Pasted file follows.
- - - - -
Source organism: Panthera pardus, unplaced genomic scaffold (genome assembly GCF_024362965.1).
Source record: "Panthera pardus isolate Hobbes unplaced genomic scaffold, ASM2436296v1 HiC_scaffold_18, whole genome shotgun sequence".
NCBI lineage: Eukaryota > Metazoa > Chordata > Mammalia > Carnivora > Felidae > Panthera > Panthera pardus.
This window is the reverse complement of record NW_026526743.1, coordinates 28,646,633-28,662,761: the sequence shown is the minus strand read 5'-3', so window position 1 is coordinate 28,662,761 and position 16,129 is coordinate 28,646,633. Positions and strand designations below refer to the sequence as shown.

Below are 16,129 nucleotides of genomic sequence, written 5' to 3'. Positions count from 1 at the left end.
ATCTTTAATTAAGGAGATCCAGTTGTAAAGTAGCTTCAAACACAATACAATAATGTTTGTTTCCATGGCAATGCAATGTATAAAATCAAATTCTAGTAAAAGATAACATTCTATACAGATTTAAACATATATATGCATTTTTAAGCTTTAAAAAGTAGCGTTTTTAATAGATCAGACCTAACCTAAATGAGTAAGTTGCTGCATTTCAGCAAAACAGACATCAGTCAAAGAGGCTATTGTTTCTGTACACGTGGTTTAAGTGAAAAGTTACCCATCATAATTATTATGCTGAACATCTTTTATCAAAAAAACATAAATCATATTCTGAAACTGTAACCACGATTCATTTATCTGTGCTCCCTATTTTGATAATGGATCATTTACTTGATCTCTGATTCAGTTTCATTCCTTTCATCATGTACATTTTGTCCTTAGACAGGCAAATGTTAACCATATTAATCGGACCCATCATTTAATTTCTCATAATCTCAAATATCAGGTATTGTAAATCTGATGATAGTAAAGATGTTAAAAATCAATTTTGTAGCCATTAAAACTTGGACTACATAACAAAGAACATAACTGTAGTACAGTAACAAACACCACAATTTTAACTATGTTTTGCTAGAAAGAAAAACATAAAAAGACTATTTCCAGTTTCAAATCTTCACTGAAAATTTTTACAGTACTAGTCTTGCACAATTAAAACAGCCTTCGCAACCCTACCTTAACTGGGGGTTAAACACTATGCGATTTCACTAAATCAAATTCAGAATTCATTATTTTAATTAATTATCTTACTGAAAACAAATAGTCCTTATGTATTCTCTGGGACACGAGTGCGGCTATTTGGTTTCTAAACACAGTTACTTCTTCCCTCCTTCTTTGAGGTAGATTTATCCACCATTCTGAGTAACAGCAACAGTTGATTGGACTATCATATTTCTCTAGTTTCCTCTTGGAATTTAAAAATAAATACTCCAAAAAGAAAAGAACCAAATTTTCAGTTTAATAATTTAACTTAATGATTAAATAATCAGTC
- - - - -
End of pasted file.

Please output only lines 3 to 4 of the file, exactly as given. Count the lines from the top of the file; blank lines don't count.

NCBI lineage: Eukaryota > Metazoa > Chordata > Mammalia > Carnivora > Felidae > Panthera > Panthera pardus.
This window is the reverse complement of record NW_026526743.1, coordinates 28,646,633-28,662,761: the sequence shown is the minus strand read 5'-3', so window position 1 is coordinate 28,662,761 and position 16,129 is coordinate 28,646,633. Positions and strand designations below refer to the sequence as shown.